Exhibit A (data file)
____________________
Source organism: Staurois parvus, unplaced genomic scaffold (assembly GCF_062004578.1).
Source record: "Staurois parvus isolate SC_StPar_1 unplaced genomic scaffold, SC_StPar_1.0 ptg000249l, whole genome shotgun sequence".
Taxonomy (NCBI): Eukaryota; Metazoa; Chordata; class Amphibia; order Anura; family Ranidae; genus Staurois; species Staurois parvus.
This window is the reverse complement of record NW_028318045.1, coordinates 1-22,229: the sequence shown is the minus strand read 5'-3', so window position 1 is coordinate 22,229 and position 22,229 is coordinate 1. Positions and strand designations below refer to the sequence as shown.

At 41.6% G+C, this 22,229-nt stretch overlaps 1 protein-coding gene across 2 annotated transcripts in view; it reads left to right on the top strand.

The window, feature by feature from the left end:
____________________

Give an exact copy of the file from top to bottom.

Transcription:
Source organism: Staurois parvus, unplaced genomic scaffold (assembly GCF_062004578.1).
Source record: "Staurois parvus isolate SC_StPar_1 unplaced genomic scaffold, SC_StPar_1.0 ptg000249l, whole genome shotgun sequence".
Taxonomy (NCBI): Eukaryota; Metazoa; Chordata; class Amphibia; order Anura; family Ranidae; genus Staurois; species Staurois parvus.
This window is the reverse complement of record NW_028318045.1, coordinates 1-22,229: the sequence shown is the minus strand read 5'-3', so window position 1 is coordinate 22,229 and position 22,229 is coordinate 1. Positions and strand designations below refer to the sequence as shown.

At 41.6% G+C, this 22,229-nt stretch overlaps 1 protein-coding gene across 2 annotated transcripts in view; it reads left to right on the top strand.

The window, feature by feature from the left end: